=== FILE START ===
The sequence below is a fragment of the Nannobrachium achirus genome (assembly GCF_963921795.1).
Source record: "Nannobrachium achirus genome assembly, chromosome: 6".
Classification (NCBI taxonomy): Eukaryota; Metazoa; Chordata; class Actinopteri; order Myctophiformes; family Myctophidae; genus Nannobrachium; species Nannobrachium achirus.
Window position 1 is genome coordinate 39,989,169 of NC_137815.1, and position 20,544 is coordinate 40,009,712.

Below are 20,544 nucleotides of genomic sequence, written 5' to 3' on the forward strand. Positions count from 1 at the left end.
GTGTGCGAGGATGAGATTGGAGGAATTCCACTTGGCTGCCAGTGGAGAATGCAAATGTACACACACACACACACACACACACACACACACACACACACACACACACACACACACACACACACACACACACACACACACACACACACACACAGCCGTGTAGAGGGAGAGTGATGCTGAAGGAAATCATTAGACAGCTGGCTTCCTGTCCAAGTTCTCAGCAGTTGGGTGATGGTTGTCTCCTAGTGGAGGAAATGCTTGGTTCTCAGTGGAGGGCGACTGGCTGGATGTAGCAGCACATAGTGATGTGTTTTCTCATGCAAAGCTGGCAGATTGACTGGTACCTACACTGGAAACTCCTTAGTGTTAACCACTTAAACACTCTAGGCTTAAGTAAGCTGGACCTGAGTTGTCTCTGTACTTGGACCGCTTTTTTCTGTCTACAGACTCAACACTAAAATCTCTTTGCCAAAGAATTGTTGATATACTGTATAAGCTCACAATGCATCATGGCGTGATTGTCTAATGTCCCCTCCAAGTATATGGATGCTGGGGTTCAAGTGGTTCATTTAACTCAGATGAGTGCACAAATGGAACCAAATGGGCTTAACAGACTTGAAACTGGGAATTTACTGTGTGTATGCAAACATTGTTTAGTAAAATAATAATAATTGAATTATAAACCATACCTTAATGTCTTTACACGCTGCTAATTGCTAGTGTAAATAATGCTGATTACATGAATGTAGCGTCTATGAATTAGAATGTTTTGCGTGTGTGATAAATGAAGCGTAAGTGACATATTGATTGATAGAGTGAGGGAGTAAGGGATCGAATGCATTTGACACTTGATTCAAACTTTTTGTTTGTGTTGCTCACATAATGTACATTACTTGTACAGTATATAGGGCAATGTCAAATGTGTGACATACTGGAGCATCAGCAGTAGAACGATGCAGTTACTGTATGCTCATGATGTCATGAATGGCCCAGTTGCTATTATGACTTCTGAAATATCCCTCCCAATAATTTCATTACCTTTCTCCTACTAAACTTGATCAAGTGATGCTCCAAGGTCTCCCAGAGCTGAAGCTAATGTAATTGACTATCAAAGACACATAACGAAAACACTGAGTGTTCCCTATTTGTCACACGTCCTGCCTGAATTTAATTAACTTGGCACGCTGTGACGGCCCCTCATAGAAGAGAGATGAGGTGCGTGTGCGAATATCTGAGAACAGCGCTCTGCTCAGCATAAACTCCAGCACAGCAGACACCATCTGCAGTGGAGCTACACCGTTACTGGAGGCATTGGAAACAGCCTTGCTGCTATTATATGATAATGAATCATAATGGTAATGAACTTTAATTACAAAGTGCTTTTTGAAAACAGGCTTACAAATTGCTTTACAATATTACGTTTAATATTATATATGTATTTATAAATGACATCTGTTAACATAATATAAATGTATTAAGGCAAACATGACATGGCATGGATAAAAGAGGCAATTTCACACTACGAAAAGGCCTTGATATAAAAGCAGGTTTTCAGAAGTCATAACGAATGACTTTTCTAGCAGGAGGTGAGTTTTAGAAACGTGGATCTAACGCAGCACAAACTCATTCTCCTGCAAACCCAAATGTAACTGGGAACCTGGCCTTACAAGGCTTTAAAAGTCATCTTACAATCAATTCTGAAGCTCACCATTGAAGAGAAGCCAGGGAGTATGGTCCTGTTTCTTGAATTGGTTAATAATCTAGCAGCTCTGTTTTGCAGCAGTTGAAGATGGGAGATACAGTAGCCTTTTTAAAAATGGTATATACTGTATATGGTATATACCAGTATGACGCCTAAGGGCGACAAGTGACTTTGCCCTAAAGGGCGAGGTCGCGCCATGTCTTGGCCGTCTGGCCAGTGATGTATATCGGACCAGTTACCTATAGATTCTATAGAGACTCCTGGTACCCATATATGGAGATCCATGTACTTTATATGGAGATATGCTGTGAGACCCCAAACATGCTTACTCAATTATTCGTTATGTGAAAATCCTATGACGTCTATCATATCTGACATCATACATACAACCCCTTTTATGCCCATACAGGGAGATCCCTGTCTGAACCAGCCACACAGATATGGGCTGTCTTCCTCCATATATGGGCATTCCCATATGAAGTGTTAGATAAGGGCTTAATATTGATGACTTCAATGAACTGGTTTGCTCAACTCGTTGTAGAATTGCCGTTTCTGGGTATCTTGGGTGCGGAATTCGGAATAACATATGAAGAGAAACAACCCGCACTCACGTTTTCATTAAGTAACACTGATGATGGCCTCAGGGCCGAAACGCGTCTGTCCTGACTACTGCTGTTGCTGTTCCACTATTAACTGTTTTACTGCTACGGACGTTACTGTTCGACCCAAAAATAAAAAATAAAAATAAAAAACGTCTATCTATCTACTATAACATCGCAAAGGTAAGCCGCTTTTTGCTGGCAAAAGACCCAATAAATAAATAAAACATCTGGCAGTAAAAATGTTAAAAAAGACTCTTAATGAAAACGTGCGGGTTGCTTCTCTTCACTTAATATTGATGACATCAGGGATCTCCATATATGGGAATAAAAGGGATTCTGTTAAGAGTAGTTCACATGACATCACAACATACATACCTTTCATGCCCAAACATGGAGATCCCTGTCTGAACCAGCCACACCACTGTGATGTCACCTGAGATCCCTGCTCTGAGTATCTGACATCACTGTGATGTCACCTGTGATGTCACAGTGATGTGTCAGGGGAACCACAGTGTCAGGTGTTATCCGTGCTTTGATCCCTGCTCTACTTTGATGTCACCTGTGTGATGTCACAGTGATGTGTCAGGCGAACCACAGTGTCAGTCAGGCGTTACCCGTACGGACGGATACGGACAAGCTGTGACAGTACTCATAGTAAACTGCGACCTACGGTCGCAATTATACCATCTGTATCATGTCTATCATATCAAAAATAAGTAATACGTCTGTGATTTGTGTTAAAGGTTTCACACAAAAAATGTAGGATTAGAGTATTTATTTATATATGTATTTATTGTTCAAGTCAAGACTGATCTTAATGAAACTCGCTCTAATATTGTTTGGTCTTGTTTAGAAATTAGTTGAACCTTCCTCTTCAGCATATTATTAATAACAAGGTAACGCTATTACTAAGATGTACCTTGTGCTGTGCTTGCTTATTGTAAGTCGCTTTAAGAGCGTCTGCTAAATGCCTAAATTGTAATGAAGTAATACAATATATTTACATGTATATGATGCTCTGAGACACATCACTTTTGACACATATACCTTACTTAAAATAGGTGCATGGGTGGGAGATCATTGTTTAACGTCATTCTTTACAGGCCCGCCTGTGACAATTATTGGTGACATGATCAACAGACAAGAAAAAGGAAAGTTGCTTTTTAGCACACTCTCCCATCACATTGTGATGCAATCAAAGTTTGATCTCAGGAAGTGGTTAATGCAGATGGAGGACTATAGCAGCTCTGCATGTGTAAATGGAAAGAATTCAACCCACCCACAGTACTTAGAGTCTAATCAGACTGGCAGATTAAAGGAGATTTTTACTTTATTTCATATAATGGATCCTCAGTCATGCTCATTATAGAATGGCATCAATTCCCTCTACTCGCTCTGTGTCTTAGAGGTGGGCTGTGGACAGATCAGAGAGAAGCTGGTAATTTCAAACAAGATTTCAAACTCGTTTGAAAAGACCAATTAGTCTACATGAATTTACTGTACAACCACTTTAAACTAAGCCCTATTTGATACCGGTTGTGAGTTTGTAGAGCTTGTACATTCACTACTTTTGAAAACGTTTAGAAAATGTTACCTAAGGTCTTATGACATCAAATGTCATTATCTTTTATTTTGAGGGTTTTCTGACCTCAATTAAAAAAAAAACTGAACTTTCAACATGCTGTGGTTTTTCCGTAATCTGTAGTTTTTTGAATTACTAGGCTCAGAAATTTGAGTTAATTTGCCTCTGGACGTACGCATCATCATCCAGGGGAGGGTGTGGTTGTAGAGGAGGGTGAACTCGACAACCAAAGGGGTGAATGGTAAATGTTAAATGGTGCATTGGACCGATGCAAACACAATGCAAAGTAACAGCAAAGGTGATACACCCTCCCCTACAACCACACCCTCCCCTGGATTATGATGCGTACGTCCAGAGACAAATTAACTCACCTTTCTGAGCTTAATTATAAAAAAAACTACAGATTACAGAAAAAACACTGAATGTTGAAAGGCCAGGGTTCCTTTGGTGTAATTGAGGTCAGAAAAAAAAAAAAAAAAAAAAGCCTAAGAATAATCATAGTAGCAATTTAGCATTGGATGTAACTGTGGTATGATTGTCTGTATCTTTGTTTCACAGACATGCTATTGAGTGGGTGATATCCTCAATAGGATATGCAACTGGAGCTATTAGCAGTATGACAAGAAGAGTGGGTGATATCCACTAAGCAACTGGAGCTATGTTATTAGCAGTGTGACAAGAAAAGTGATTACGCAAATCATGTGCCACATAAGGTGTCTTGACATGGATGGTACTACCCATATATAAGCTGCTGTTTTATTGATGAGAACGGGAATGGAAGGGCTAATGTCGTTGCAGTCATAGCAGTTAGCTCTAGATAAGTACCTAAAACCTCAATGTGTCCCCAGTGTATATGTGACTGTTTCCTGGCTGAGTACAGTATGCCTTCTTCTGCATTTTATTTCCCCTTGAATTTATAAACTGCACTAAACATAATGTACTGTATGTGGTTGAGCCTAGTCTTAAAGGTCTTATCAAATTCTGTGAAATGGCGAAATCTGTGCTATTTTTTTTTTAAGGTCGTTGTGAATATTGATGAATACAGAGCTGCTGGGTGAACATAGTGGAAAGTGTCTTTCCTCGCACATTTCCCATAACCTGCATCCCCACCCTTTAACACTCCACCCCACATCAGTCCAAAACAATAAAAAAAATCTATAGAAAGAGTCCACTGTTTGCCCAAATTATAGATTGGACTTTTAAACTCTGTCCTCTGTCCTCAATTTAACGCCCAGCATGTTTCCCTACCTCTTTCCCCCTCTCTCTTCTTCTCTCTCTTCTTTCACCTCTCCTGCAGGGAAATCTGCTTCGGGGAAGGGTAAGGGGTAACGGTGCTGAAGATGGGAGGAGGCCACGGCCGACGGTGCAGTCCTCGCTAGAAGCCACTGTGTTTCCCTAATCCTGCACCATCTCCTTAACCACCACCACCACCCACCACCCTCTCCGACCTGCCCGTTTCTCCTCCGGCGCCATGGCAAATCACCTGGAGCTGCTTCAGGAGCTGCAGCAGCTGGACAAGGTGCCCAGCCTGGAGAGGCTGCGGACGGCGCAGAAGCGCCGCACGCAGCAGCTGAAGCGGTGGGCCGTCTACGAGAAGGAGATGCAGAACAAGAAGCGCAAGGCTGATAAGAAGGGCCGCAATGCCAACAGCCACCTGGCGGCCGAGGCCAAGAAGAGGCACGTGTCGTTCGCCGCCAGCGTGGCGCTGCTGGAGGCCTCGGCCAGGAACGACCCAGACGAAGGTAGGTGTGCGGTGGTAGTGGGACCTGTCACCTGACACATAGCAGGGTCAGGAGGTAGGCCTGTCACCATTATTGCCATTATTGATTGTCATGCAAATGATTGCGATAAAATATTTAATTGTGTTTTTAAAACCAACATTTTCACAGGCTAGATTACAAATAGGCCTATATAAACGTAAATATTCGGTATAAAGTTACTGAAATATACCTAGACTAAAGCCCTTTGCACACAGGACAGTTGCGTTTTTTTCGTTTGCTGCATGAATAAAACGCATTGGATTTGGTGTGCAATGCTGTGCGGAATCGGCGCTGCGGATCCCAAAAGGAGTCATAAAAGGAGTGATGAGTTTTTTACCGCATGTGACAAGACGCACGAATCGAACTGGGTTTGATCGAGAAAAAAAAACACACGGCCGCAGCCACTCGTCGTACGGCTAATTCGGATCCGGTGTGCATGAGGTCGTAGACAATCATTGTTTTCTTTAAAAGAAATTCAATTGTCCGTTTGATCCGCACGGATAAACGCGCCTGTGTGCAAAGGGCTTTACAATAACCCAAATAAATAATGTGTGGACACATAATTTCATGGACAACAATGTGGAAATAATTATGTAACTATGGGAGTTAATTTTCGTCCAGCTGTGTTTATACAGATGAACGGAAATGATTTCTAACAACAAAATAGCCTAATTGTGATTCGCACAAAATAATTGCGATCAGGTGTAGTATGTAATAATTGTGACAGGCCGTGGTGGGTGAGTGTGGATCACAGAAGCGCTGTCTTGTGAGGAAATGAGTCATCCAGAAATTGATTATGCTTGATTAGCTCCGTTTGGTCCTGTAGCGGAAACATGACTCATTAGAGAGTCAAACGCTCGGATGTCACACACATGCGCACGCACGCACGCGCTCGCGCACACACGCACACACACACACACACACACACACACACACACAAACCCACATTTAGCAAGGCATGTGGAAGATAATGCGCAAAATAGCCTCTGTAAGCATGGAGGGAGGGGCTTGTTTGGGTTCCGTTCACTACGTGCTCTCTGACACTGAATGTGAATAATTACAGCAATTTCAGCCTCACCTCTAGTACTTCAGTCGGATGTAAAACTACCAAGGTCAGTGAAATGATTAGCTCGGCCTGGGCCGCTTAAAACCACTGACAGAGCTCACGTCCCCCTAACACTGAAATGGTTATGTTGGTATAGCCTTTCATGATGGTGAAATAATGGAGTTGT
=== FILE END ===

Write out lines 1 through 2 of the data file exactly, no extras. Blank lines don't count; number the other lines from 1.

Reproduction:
The sequence below is a fragment of the Nannobrachium achirus genome (assembly GCF_963921795.1).
Source record: "Nannobrachium achirus genome assembly, chromosome: 6".